Players such as Cynthia Cooper and Sheryl Swoops may have taken some of the spotlight, but Tina Thompson is the preeminent face of the Houston Comets. Representing Houston’s franchise from Day One to now, Thompson’s star shines just as bright as her flashier former teammates.
In recent years, many have wondered how much longer the legend would grace the basketball court as a player. Saturday before playing the Minnesota Lynx, Thompson spoke with Stephen Litel on her future plans. Also giving a brief look back at the accomplishment on her impressive resume that brings her the most pride, Thompson continues SLAM’s discussions with the greatest players in league history.
Sheryl Swoopes last week. Tina Thompson this week. Look out, Lisa Leslie. You’re next.
Have you begun to think about how much longer you’d like to play in the WNBA?
“Yeah, I have for the last few years. Not very much longer.”
Any interest in coaching after your playing days are over?
“Absolutely not. No interest. I just don’t see myself as a coach. Maybe it’s a lack of patience.”
Any interest in a front office position or becoming a General Manager of a team?
“Probably not. I think that if I’m involved in basketball in any way, it would probably be as a color analyst or something like that. As far as coaching, front office or anything like that, I don’t see it. Who knows? I mean, I can’t predict the future, but I just don’t see it being in my interest right now.”
Why would working as a color analyst appeal to you?
“Well, I mean I just enjoy watching the game and I tried to be a student of the game when I started my career, so I think I have a pretty good grasp or knowledge of it. I think that would be something that could be appealing.”
Looking back on all your accomplishments on a basketball court, is there one that might stand out from the rest?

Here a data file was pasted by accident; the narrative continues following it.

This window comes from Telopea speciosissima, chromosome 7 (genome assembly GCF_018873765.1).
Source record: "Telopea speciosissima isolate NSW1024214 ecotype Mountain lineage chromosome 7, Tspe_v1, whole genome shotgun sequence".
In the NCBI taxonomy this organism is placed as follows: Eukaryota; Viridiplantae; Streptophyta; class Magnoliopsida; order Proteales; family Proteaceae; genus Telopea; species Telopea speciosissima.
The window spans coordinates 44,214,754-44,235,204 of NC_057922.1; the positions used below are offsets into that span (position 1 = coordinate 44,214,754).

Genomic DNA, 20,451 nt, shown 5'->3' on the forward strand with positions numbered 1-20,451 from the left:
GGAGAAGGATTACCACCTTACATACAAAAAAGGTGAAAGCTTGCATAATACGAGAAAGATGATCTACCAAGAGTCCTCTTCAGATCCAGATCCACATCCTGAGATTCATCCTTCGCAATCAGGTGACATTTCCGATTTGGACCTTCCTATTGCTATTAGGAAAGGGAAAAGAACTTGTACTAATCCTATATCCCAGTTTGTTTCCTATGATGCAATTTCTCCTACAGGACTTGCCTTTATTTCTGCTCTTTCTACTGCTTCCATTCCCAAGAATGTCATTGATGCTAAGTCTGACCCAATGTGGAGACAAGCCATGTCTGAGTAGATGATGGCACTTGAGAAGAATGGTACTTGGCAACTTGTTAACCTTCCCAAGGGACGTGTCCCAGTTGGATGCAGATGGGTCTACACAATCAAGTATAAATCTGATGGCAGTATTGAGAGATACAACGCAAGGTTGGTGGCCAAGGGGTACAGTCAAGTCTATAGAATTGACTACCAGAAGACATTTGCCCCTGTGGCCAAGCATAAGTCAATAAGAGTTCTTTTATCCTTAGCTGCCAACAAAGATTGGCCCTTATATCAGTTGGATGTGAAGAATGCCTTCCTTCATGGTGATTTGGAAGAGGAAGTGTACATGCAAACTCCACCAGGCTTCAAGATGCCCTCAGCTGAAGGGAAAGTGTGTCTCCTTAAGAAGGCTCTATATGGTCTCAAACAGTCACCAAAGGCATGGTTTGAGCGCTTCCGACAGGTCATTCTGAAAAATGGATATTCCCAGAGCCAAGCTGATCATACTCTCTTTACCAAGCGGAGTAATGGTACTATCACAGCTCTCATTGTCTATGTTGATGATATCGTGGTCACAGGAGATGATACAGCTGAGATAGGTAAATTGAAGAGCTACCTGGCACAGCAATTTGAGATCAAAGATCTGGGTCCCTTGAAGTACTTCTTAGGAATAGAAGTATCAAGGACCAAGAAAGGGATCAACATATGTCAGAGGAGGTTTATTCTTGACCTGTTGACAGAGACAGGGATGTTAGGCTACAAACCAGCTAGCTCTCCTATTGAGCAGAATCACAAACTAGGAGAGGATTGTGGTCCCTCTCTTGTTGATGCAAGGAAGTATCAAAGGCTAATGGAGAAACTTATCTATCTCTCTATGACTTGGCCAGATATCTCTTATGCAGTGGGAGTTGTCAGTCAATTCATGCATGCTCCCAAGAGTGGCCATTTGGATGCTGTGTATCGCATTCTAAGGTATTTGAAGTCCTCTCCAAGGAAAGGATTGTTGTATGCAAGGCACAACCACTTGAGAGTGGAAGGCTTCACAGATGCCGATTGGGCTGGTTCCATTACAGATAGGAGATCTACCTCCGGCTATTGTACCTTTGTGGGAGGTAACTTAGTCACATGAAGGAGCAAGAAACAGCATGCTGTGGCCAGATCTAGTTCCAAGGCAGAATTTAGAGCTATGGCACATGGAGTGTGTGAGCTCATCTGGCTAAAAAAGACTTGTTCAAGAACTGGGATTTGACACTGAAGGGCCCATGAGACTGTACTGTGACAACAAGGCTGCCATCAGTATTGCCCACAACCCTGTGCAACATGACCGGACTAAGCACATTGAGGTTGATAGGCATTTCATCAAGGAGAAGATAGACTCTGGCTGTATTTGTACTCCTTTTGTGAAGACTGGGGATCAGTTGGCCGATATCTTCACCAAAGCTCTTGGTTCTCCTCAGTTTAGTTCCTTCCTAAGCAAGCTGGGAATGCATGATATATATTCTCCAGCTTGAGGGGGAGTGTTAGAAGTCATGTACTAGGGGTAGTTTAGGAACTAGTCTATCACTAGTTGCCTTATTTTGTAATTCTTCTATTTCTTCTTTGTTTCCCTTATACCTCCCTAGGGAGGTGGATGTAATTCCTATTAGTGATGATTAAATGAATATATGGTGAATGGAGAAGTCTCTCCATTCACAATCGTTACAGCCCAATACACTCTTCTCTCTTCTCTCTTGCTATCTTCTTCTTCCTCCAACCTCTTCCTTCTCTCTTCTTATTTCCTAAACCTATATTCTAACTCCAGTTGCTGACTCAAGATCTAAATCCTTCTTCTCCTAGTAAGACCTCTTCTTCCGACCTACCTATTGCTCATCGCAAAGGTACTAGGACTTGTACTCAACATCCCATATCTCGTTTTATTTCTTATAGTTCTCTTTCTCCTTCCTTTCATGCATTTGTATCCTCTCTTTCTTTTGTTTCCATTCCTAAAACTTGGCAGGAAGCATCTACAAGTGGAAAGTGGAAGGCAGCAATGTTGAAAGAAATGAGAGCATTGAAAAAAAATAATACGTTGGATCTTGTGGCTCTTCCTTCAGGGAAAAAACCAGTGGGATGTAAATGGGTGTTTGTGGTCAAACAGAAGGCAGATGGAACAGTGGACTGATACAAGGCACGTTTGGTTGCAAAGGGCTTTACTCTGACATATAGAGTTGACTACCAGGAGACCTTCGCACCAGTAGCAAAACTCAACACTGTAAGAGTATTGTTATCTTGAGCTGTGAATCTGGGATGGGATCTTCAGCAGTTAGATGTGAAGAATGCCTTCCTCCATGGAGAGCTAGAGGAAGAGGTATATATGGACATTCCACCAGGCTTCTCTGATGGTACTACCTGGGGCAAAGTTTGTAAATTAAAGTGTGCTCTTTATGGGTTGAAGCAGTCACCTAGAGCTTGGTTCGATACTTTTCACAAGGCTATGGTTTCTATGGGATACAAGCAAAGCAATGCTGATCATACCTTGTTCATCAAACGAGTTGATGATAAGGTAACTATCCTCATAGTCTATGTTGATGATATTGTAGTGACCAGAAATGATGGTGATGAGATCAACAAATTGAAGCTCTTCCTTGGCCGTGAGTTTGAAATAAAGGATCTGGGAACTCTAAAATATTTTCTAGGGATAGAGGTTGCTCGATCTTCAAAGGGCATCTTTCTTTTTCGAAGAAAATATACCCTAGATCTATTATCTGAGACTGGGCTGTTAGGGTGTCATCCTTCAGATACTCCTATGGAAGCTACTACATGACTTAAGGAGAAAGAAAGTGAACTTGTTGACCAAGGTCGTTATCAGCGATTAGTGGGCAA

“I’ve been very blessed to have a lot of very good things happen to me through basketball, so to pick one out, I don’t know if I could. I mean, just getting a scholarship and being able to go to college would definitely be one of them. I went to Southern Cal, which is a very expensive university, so I don’t know if I would’ve been going there or I’d be up to my head in debt right now considering if I had to pay for it myself. I would think that would be a huge accomplishment, but I mean, I’ve won four championships in the WNBA, as well as Olympic gold medals. All of them have a special spot in my heart, so I don’t know if I could choose any of them.”
What are your overall thoughts of the WNBA from the inaugural season to now and what are your hopes for the future of the league?
“I think the growth has been great. There’s a lot more diversity from when I started. I was one of the very few young players making an impact or even playing a lot of minutes on their team because at that time we were a veteran league. I think, from that aspect, it’s grown tremendously where now you have different generations of basketball in the WNBA. You have this year’s draft picks and then you have the Seimone Augustus and Diana Taurasi and then Lisa Leslie and myself are kind of in a different class. I think just the evolution where you can separate players and kind of put them at a certain time in basketball shows the growth of the WNBA. If players like Candace Parker, Seimone Augustus and Pondexter can continue to come out of that college basketball crop, the sky’s the limit for the WNBA.”